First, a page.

“Occupy Wall Street” is an unlikely precursor of another American Revolution; however, it may be a symptom of an American cancer that debilitates productive life without killing the patient. “Occupying Wall Street” is not a hippie “sit in” but a plea for reform of American “Money-cracy” just as Thomas Paine’s “Rights of Man” was a plea for reform of Aristocratic inheritance.
History of the Lusitania is only vaguely, if at all, remembered by young Americans in 2015. Erik Larson spectacularly revivified WWI by chronicling the sinking of the Lusitania by a German’ submarine in 1915. In Larson’s detailed exposition, a reader/listener learns about early submarine warfare and its role in indiscriminate slaughter of civilians in war.
In the beginning chapters of “Dead Wake”, the choice of Scott Brick as narrator seems inept. However, as the brutality of the story rises, Brick’s somber delivery fits the tone of Larson’s sharpened history of the Lusitania. After leaving New York, the Lusitania slipped beneath the sea in 18 minutes on May 1, 1915, only 11 miles off the Irish’ coast; on that date, 1,193 men, women, and children became victims of a torpedo attack by a German’ submarine. The submarine, christened the U20, sinks the Lusitania at sea between Ireland and England.
Listeners will draw their own conclusion from Larson’s history of the sinking of the Lusitania. John F. Kennedy said, “Mankind must put an end to war before war puts an end to mankind”. Kennedy may have been referring to nuclear war but the story of the Lusitania suggests weapons are only a part of a slippery slope destined to end civilization.
After World War I, “the number of people killed today” became a measure of success in war. Adolph Hitler, Winston Churchill, and Harry Truman reinforce belief in bombing civilian targets as a way of ending war. (Joseph Stalin is in the same group, but not so much as a bomber but as an amoral mass murderer.) The fundamental argument is that civilian deaths demoralize the enemy. Once war is declared, morality disappears. In war, there are no “good guys”. There are only victims.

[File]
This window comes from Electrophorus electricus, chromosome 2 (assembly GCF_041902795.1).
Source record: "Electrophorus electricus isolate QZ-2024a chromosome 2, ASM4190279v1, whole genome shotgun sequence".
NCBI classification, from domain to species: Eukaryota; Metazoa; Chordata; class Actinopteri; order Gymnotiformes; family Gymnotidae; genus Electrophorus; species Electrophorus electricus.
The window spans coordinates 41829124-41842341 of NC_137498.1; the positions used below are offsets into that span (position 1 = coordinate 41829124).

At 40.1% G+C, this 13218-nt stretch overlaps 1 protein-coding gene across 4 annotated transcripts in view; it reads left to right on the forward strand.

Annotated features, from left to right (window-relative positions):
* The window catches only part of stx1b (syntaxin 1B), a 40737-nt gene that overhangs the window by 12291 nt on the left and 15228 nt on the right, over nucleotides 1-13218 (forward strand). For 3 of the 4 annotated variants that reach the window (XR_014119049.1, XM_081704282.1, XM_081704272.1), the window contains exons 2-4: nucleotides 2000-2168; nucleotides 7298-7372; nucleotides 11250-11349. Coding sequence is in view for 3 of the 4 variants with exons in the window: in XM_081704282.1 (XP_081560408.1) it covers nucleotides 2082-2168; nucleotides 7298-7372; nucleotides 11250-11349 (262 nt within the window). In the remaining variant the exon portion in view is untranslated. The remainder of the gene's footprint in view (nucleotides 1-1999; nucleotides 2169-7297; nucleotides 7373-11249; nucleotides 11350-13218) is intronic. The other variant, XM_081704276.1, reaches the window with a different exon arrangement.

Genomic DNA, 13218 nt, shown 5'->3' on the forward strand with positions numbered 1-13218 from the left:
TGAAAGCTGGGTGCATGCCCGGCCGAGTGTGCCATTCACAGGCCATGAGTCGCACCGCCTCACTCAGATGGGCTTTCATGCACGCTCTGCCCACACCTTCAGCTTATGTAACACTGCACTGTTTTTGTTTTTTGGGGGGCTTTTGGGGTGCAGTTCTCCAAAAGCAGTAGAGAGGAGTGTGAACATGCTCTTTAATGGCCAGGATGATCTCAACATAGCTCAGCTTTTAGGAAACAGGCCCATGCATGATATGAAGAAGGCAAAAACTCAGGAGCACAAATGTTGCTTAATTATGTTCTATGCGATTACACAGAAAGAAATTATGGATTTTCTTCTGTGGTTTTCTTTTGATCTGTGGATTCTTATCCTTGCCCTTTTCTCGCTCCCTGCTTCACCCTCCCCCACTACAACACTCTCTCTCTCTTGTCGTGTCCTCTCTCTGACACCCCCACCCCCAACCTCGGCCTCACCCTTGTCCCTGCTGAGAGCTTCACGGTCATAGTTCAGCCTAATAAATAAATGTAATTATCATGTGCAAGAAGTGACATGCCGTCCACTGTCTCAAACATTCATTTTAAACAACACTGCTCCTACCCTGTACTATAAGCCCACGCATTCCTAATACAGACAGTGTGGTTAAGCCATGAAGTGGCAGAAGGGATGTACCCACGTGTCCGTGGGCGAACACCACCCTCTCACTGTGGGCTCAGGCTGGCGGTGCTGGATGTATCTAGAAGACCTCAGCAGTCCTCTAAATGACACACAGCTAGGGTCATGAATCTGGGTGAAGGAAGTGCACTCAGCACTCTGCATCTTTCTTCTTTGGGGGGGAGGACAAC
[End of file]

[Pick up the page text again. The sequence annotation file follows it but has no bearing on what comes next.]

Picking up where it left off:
This is a panegyric for Beethoven and musical artists; i.e. a tribute to what makes Beethoven great and musicians talented.
In this two-hour narration, one begins to understand why Beethoven’s music is important; what makes the difference between a good musician’s performance, and a great musician’s performance.
Jonathan Bliss began taking Beethoven seriously at the age of ten. Bliss’s introduction to music became an obsession that began with emotion felt in listening to Beethoven’s Sonatas. He began practicing Beethoven’s most difficult pieces to develop muscle memory to exercise his technical talent but left an “in the moment” appreciation of Beethoven’s genius to future maturation. Bliss debuted at the New York Philharmonic in 2001 at the age of 21. He is the winner of the 2005 Leonard Bernstein Award and the Borletti-Buitoni Trust Award which suggests high qualification for his insight to musical quality and musicianship.
There is an element of salesmanship in this vignette because Bliss is planning to produce recordings of all 32 Beethoven’ Sonatas. One is tempted to buy his first two albums to see how he escapes recording studio mediocrity.
On balance, “Beethoven’s Shadow” offers insight to how far Beethoven’s shadow extends into the music world, what “real talent” is in composers and musicians, and what is gained and lost in studio recording of great music.
“Being Mortal” is about life’s last chapter. Atul Gawande is an American surgeon and experienced author who is well qualified to write about human mortality; i.e. Gawande’s exceptional qualification is from a Stanford and Harvard education, and personal family’ experience. As a doctor, he understands the medical profession. As a son of a father that dies from complications of cancer and old age, Gawande experiences firsthand the complex nature of decision-making when one’s life is nearing its end.